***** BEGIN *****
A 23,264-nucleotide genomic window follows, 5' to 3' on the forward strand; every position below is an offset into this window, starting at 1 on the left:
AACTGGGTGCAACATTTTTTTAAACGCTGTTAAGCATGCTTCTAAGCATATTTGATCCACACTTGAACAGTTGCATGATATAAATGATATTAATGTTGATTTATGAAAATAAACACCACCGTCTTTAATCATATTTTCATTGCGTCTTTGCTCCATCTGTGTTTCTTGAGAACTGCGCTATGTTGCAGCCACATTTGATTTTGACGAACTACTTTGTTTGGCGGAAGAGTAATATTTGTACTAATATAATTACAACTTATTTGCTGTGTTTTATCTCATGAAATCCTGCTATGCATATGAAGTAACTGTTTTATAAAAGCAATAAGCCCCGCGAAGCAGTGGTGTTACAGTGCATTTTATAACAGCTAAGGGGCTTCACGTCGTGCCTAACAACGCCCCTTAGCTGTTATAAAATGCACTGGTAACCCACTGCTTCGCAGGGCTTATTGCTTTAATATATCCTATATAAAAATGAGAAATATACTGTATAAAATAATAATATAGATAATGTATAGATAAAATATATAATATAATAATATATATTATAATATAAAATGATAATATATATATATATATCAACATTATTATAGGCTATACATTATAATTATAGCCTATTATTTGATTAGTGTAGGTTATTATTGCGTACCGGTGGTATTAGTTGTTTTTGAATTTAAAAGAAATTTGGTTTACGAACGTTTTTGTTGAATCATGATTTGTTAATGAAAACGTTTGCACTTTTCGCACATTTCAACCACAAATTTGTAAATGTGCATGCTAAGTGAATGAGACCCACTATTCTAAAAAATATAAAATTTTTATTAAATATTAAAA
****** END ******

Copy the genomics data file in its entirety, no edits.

A 23,264-nucleotide genomic window follows, 5' to 3' on the forward strand; every position below is an offset into this window, starting at 1 on the left:
AACTGGGTGCAACATTTTTTTAAACGCTGTTAAGCATGCTTCTAAGCATATTTGATCCACACTTGAACAGTTGCATGATATAAATGATATTAATGTTGATTTATGAAAATAAACACCACCGTCTTTAATCATATTTTCATTGCGTCTTTGCTCCATCTGTGTTTCTTGAGAACTGCGCTATGTTGCAGCCACATTTGATTTTGACGAACTACTTTGTTTGGCGGAAGAGTAATATTTGTACTAATATAATTACAACTTATTTGCTGTGTTTTATCTCATGAAATCCTGCTATGCATATGAAGTAACTGTTTTATAAAAGCAATAAGCCCCGCGAAGCAGTGGTGTTACAGTGCATTTTATAACAGCTAAGGGGCTTCACGTCGTGCCTAACAACGCCCCTTAGCTGTTATAAAATGCACTGGTAACCCACTGCTTCGCAGGGCTTATTGCTTTAATATATCCTATATAAAAATGAGAAATATACTGTATAAAATAATAATATAGATAATGTATAGATAAAATATATAATATAATAATATATATTATAATATAAAATGATAATATATATATATATATCAACATTATTATAGGCTATACATTATAATTATAGCCTATTATTTGATTAGTGTAGGTTATTATTGCGTACCGGTGGTATTAGTTGTTTTTGAATTTAAAAGAAATTTGGTTTACGAACGTTTTTGTTGAATCATGATTTGTTAATGAAAACGTTTGCACTTTTCGCACATTTCAACCACAAATTTGTAAATGTGCATGCTAAGTGAATGAGACCCACTATTCTAAAAAATATAAAATTTTTATTAAATATTAAAA